I was doing my usual "Read a chapter of LYAH before bed" routine, feeling like my brain was expanding with every code sample. At this point I was convinced that I understood the core awesomeness of Haskell, and now just had to understand the standard libraries and type classes so that I could start writing real software.

So I was reading the chapter about applicative functors when all of a sudden the book claimed that functions don't merely have types, they *are* types, and can be treated as such (For example, by making them instances of type classes). (->) is a type constructor like any other.

My mind was blown yet again, and I immediately jumped out of bed, booted up the computer, went to GHCi and discovered the following:

```
Prelude> :k (->)
(->) :: ?? -> ? -> *
```

- What on earth does it mean?
- If (->) is a type constructor, what are the value constructors? I can take a guess, but would have no idea how define it in traditional
`data (->) ... = ... | ... | ...`

format. It's easy enough to do this with any other type constructor:`data Either a b = Left a | Right b`

. I suspect my inability to express it in this form is related to the extremly weird type signature. - What have I just stumbled upon? Higher kinded types have kind signatures like
`* -> * -> *`

. Come to think of it... (->) appears in kind signatures too! Does this mean that not only is it a type constructor, but also a kind constructor? Is this related to the question marks in the type signature?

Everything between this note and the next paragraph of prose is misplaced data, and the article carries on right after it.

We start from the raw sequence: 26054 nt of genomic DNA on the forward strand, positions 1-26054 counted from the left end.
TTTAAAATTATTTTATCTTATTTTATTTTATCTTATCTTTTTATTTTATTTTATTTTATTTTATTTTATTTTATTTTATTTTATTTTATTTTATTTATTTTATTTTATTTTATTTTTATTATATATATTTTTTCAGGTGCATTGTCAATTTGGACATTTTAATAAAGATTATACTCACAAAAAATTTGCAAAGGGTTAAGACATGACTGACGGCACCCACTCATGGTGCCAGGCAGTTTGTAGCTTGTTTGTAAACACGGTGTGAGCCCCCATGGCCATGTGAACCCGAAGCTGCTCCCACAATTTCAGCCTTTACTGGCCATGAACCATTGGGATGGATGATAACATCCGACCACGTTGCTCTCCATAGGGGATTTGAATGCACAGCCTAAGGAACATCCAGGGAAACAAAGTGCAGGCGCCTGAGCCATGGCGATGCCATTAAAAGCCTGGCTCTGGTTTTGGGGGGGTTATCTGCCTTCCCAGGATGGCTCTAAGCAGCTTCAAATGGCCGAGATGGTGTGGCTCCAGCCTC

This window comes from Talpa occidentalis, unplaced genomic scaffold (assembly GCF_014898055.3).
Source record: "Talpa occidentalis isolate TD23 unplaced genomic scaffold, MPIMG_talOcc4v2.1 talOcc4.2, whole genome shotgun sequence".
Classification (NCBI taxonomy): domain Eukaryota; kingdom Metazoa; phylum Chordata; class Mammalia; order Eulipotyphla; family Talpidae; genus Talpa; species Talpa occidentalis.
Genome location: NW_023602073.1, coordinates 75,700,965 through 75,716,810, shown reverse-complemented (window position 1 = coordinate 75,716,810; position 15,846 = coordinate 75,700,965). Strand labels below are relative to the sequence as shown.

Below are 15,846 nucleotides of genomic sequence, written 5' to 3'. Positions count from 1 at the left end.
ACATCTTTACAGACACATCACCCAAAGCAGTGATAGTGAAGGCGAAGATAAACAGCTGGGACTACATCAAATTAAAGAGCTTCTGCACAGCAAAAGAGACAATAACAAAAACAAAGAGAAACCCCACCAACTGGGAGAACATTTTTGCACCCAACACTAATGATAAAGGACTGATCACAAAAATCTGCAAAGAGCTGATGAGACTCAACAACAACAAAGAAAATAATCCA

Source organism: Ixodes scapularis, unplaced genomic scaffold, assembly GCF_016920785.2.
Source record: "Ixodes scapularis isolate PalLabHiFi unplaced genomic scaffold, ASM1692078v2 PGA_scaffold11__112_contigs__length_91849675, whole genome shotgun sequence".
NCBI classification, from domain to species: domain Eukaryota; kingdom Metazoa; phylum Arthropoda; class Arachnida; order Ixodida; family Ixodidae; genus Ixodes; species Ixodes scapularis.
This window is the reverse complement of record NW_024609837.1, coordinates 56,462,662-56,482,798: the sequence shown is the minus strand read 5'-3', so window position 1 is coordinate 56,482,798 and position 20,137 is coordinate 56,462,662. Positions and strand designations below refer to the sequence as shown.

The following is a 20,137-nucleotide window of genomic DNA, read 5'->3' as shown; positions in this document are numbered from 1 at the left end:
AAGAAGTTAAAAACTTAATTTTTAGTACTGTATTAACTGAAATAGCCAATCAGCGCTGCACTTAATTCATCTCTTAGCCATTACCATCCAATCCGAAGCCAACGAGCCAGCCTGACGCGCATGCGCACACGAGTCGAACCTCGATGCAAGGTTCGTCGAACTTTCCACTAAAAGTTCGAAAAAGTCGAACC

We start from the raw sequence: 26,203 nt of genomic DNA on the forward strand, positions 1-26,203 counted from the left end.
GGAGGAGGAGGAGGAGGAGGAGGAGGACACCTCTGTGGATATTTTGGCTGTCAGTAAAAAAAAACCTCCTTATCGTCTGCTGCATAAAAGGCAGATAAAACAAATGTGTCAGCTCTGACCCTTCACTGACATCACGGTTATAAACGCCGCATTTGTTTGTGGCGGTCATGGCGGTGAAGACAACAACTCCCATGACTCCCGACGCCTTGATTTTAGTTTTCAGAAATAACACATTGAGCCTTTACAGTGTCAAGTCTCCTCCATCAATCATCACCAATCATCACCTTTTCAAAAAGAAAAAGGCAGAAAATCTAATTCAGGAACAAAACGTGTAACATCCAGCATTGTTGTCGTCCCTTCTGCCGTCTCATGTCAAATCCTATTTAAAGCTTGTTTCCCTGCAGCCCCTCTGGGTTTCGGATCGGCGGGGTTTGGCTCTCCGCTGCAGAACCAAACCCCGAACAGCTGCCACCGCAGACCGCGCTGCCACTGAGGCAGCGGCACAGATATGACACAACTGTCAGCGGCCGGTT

I have read somewhere (wish I could find it again, Google fails me) about being able to extend type systems arbitrarily by going from Values, to Types of Values, to Kinds of Types, to Sorts of Kinds, to something else of Sorts, to something else of something elses, and so on forever. Is this reflected in the kind signature for (->)? Because I've also run into the notion of the Lambda cube and the calculus of constructions without taking the time to really investigate them, and if I remember correctly it is possible to define functions that take types and return types, take values and return values, take types and return values, and take values which return types.

If I had to take a guess at the type signature for a function which takes a value and returns a type, I would probably express it like this:

```
a -> ?
```

or possibly

```
a -> *
```

Although I see no fundamental immutable reason why the second example couldn't easily be interpreted as a function from a value of type a to a value of type *, where * is just a type synonym for string or something.

The first example better expresses a function whose type transcends a type signature in my mind: "a function which takes a value of type a and returns something which cannot be expressed as a type."